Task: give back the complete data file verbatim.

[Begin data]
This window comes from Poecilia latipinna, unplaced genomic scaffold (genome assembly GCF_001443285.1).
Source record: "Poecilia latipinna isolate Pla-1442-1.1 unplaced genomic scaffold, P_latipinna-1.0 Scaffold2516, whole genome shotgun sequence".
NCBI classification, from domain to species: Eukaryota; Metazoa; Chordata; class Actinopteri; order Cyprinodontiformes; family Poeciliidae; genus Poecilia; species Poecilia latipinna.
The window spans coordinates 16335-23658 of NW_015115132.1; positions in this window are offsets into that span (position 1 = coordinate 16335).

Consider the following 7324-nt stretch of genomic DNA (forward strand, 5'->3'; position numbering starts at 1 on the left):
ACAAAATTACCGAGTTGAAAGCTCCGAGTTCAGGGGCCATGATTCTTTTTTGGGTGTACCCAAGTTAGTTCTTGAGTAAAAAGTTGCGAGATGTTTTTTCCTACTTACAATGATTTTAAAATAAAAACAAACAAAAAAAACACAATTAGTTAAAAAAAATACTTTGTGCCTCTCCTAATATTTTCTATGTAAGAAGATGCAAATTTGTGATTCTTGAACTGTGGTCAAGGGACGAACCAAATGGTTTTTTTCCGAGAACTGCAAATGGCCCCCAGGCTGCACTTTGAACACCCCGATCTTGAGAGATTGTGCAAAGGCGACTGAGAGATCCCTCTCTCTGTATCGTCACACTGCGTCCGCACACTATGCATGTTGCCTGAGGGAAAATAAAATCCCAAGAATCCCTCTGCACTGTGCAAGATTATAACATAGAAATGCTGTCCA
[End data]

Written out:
This window comes from Poecilia latipinna, unplaced genomic scaffold (genome assembly GCF_001443285.1).
Source record: "Poecilia latipinna isolate Pla-1442-1.1 unplaced genomic scaffold, P_latipinna-1.0 Scaffold2516, whole genome shotgun sequence".
NCBI classification, from domain to species: Eukaryota; Metazoa; Chordata; class Actinopteri; order Cyprinodontiformes; family Poeciliidae; genus Poecilia; species Poecilia latipinna.
The window spans coordinates 16335-23658 of NW_015115132.1; positions in this window are offsets into that span (position 1 = coordinate 16335).

Consider the following 7324-nt stretch of genomic DNA (forward strand, 5'->3'; position numbering starts at 1 on the left):
ACAAAATTACCGAGTTGAAAGCTCCGAGTTCAGGGGCCATGATTCTTTTTTGGGTGTACCCAAGTTAGTTCTTGAGTAAAAAGTTGCGAGATGTTTTTTCCTACTTACAATGATTTTAAAATAAAAACAAACAAAAAAAACACAATTAGTTAAAAAAAATACTTTGTGCCTCTCCTAATATTTTCTATGTAAGAAGATGCAAATTTGTGATTCTTGAACTGTGGTCAAGGGACGAACCAAATGGTTTTTTTCCGAGAACTGCAAATGGCCCCCAGGCTGCACTTTGAACACCCCGATCTTGAGAGATTGTGCAAAGGCGACTGAGAGATCCCTCTCTCTGTATCGTCACACTGCGTCCGCACACTATGCATGTTGCCTGAGGGAAAATAAAATCCCAAGAATCCCTCTGCACTGTGCAAGATTATAACATAGAAATGCTGTCCA